Look in at the local… but where?

I went to Brockley at the weekend to sample something pretty rare… the opening of a new pub. Well, it wasn’t really new – The Talbot, just off where Lewisham Way meets Loampit Vale, was left crumbling and derelict before new owners stepped in, did it up, and flung open the doors on Friday night so the discerning drinkers of SE4 and around could see their new local for themselves. They’ve done a lovely job of revamping somewhere that looked just a few months ago to be a dead cert for the wreckers’ ball. I popped along to say hello to Brockley Central’s Nick, but the place was so jam-packed I couldn’t spy him at all – presumably he was being mobbed by grateful BC readers. So I took in the atmosphere and the slight whiff of fresh paint, downed my Heineken, and decided it was a sign to return home, and attempt the Talbot another day.

Half-an-hour later I was back in Greenwich, back in my own local, where a mate’s band was playing. All was good in the world. Strolling back later, I saw scaffolding up outside one of the area’s oldest pubs. The Old Friends was never a favourite of most people – grim inside, and its later owners had a charmless slogan chalked into a blackboard outside for one St George’s Day: “ENGLAND – LOVE IT OR LEAVE IT.” Next to it was some more information – “WE SELL FOSTERS.” Few people mourned when it closed a couple of years back. Squatted for a few weeks a year ago, it’s been dark ever since.

Now, though, according to the signs on the boards, the demolition gangs are in. Whatever’s happening to it is a mystery – there’s no record of an application to do anything with the site on Greenwich Council’s planning database, apart from the erection of a new sign in 2000. But while the old pub was a blot on the landscape, it’d be a tragedy if it came down with nobody having the chance to start afresh, to allow the pub to be reborn in the same way that Brockley’s Talbot has been.

Of course, it may all be in vain – it’s not a promising location, especially with nothing happening at the former hospital site opposite, and it’s a tiny site. But it’s a shame to see another bit of Greenwich’s heritage destroyed, with east Greenwich alone having lost the Lord Napier (noodle bar), The Victoria and The British Sailor (both flattened and redeveloped) in the past decade or so. Times change, of course – cheap supermarket booze, increased taxation, the smoking ban, and the astonishingly incompetent greed of the pub industry have combined to turn the pub trade into survival of the fittest.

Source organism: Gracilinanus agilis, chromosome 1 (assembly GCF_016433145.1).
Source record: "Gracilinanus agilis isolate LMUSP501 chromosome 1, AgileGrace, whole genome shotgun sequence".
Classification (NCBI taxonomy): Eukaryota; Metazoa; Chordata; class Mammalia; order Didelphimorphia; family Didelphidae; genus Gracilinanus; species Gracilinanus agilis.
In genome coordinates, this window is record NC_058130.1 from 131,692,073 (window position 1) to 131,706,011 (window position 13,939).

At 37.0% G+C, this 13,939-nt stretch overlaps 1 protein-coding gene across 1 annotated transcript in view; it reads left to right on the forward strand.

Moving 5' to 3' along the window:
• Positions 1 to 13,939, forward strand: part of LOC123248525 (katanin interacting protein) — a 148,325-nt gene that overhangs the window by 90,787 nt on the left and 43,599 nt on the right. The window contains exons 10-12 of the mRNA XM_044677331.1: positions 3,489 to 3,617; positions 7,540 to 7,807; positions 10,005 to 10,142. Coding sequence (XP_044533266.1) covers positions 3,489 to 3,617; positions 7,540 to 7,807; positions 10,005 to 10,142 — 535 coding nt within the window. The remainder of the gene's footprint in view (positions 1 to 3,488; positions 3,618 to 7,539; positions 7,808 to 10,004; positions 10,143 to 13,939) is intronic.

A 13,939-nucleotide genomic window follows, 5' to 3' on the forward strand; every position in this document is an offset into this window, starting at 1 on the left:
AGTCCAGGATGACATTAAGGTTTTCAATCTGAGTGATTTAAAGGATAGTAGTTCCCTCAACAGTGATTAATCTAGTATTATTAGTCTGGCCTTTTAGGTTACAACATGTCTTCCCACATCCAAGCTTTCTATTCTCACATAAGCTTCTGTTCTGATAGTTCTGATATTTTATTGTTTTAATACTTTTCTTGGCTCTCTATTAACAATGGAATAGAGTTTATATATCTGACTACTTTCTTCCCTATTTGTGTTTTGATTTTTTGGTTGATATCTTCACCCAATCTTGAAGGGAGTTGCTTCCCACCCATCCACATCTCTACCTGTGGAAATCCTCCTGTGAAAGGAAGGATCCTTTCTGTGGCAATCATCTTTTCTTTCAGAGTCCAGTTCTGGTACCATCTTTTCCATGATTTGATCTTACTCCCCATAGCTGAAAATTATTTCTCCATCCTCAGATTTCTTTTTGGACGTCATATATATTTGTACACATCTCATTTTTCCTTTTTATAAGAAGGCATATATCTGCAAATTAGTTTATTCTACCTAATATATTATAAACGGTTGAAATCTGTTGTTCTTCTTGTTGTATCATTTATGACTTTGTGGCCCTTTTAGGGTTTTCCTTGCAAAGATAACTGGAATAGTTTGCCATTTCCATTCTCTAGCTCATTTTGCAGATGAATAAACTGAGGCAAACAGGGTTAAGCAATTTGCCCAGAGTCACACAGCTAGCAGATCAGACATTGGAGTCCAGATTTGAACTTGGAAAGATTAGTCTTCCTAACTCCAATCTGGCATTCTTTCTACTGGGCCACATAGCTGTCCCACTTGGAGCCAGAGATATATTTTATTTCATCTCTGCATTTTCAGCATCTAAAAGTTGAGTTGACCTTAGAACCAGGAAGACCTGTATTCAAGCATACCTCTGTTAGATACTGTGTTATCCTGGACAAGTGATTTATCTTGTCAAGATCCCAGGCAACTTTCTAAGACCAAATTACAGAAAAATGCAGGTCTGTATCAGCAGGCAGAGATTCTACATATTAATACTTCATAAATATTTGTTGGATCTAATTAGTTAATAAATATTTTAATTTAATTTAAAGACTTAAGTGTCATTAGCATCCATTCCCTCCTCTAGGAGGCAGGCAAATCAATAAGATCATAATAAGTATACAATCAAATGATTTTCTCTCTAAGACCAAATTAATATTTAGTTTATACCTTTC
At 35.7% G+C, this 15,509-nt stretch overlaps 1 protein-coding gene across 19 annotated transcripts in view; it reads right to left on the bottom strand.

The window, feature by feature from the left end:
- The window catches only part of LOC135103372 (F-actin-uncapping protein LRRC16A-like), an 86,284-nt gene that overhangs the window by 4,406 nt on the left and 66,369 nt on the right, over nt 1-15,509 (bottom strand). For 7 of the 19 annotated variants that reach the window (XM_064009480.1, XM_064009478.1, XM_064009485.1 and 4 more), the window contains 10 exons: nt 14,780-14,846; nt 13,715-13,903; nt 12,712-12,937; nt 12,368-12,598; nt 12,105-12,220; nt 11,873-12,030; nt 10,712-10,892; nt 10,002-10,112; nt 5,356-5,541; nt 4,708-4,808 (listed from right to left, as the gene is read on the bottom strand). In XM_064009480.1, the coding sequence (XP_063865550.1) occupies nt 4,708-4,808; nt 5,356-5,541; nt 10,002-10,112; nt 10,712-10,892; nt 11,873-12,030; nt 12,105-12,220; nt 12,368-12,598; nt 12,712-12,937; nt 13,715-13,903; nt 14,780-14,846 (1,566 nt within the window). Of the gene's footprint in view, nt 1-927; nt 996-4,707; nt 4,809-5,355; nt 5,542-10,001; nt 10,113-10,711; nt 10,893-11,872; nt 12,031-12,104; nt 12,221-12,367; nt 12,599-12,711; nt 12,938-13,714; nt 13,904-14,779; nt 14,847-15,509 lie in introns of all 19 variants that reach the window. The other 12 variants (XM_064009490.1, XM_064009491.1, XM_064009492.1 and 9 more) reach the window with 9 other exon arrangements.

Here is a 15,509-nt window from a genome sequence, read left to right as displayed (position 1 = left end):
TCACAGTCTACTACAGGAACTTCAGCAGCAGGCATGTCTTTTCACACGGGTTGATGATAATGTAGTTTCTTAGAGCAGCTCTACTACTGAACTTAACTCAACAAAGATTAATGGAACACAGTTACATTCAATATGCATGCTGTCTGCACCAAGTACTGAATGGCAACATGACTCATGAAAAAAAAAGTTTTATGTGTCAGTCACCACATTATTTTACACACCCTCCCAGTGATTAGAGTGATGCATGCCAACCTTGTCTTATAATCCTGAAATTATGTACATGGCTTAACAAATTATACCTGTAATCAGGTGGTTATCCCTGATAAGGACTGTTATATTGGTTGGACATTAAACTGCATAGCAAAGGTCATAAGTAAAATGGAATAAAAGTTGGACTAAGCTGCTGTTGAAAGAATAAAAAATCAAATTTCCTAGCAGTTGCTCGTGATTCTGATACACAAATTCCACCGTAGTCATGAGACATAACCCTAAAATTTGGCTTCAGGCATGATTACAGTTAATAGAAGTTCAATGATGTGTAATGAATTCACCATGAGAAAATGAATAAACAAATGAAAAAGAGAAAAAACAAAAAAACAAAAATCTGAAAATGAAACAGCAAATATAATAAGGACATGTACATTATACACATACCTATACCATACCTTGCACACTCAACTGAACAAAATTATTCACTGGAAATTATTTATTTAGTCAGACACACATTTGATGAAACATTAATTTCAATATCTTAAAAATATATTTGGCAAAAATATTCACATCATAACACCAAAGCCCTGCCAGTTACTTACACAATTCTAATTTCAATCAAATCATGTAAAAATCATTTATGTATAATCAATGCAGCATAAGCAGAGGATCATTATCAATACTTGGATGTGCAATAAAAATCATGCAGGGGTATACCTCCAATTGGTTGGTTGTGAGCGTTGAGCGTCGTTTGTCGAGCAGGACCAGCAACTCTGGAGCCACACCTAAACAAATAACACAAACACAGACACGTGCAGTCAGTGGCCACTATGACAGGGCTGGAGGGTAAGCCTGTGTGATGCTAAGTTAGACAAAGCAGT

But it’d be wonderful to see someone – anyone – open a new pub in Greenwich. Especially in the centre. It’s always been a strange place to go drinking – Greenwich town centre has been bereft of decent boozers for many years now, with many locals objecting to the domination of the area by the Inc Group, which owns four out of the five bars in the market block, one being the former Cricketers, a much-loved traditional pub turned into an unsuccessful gay venue, then a suburban bar, then, most surreally, into the “Tiki Lounge” before becoming, sadly, empty. Instead, Greenwich’s best-loved pubs lie either side of the park, with the Royal Hill trio of the Greenwich Union, the Richard I and the Prince Albert on one side; and the Plume of Feathers, Hardys Freehouse and Star & Garter on the other, the latter two being nowhere near as fearsome as they may look from the outside.

Indeed, from the real ales in the Ashburnham Arms to the bands at the Pelton Arms, the real innovation’s taking place far from Greenwich town centre, whose pubs desperately need a bit of character. The best of an odd bunch is probably the Gypsy Moth, but it’s so over-decorated inside it’s fallen foul of that typical south-east London syndrome of trying too hard. (I should make an exception for the Lord Hood, 200 yards up Creek Road, a locals’ haven which proves what can be done with a bit of love. And jazz nights, which aren’t my bag, but bring in the punters.)

On the whole, though, if you’re looking for decent drinks, maybe some decent food, and somewhere quiet to chat… you’re best off heading east or west of the town centre. I’d love for someone to come in and restore the Cricketers to its former glory, put some warmth into the King’s Arms, or a bit of life into the Spanish Galleon Tavern. It gives me a reason to keep on buying Euromillions tickets, at least. It’d be a sure-fire winner for anyone with some money to invest. But will they ever get the chance? Greenwich town centre needs a new, vibrant, independent pub… but with all but one of its pubs part of chains it’s hard to see anyone getting a chance soon.

Am I being harsh on Greenwich town centre’s pubs? Should I give them a second look? Or does it really need something new? I’d love to know what you think. (Partly because I’ve been moaning about Greenwich’s pubs for as long as I’ve been legally able to drink…)